The social security program in the United States was enacted in 1935. It was legislated by Congress during the Franklin D. Roosevelt presidency as part of his “New Deal” program. Social security is the federal social insurance program of the United States. today social security is in a joint program with the Department of Health, Education and Welfare. In the U.S. today social security is the Nation’s method of providing income when a family’s earnings are reduced or stopped because of death, retirement, or disability. Nearly one out of seven people in the U.S. get monthly social security checks in the mail each month. Almost every family in the U.S. contributes to or collects from the fund known as social security. The need for a social security program was brought about by changes in our country due to the industrial revolution of the 19th century. One major change was urbanization. This change often caused families to live far from each other in order that they would have a job. This broke up the extended family whereby many family members lived together and cared for each other in times of old age, illness or disability.
Families no longer took responsibility for these extended family members. Another major change was the rise in an individual’s life expectancy. Greater numbers of people were reaching old age and were unable to work and there was no one to care for them. Then in the 1930’s the nation was plunged into the Great Depression. Millions of Americans of all ages were now living in poverty, but those most affected were the elderly. These people had no income, no pension and were unable to re-enter the work force when economic times improved. Spurred by the condition of the populace of the Country President Roosevelt enacted the Social Security, which was legislated by congress on August 14, 1935. Many of the changes made to the social security program since its beginning were made to improve the protection it provides workers and their families. When social security first began it only covered workers when they retired, but in 1939 the law was changed to pay the family when the worker passed away and certain dependents when he retired. When it first began it only covered workers in industries and commerce, but in the 1950’s social security was extended to include farm workers, government employees, people in the Armed Services, clergymen and people owning their own businesses.
... to those who earn less. The current Social Security System comprises benefits for workers family (wife and children) in case of ... 32,000-$44,000. Pros and Cons of Social Security Reform The social Security Program influences different groups of states population, e.g ... 2001 the President's Commission to Strengthen Social Security proposed to make changes in social security system. And now it is evident ...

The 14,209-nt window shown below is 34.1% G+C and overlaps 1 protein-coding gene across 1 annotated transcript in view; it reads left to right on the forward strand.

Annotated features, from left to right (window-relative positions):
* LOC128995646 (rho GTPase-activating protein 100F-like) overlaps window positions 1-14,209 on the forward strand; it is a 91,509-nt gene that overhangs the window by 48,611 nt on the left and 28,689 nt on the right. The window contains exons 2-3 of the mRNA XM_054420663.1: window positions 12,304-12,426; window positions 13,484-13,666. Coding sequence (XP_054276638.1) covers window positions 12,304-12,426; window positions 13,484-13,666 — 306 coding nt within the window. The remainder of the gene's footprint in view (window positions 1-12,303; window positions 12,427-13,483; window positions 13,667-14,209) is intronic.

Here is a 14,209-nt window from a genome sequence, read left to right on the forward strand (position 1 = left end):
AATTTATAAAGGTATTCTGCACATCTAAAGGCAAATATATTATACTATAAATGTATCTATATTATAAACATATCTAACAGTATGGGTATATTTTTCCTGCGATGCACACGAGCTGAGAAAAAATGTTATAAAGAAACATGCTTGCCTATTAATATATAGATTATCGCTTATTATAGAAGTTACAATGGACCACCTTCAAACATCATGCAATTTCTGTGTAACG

Therefore, social security applies to almost all jobs in the U.S. today. In 1965, social security was changed once again. Medicare, which assured hospital and medical insurance to workers 65 and older, would now be a benefit of social security. People who are disabled are also eligible for Medicare. Legislation enacted in 1972 assured the United State’s citizens that social security benefits will automatically increase as the cost of living goes up. Social Security will probably continue to have future changes made to it, if the economy of the nation and needs of the people merit it. The Social Security Administration, which has headquarters in Baltimore, Maryland and the Health Care Financing Administration, which has headquarters in Washington, D.C oversee the running of the system today. The top social security officer is called the Commissioner of Social Security and is appointed by the president and confirmed by the Senate. The social security system provides benefits for five basic groups: elderly, dependents, people on disability, hospital and physicians medical insurance which takes care of the Bills. Social security pays monthly benefits in three ways: retirement checks, disability checks, and survivor checks.
... supplement the fund. The government also could borrow money to pay Social Security benefits in 2037- just as it has borrowed in the ... more retirees? How do we build confidence in young individuals minds about Social Security in the future? The key is saving, and ... a normal retirement program by setting contributions aside for 40 years before paying out the first benefits. Instead, President Franklin D. ...
A worker can retire at age 62 and begin to receive social security checks. A worker who would become disabled can receive social security benefits before the age of 65. Social security considers a person disabled if they have severe physical or mental problems which prevents them from working and the condition is expected to last for at least 12 months or has lasted for twelve months or is expected to result in the individual’s death. The benefits would start in the sixth full month of the disability and continue as long as the individual is disabled. If a person is severely disabled they can receive benefits even if they have some type of employment. If a worker dies their family gets their social security check and but not full benefits. Sometimes a lump sum payment is made to the widow or widower when the worker dies.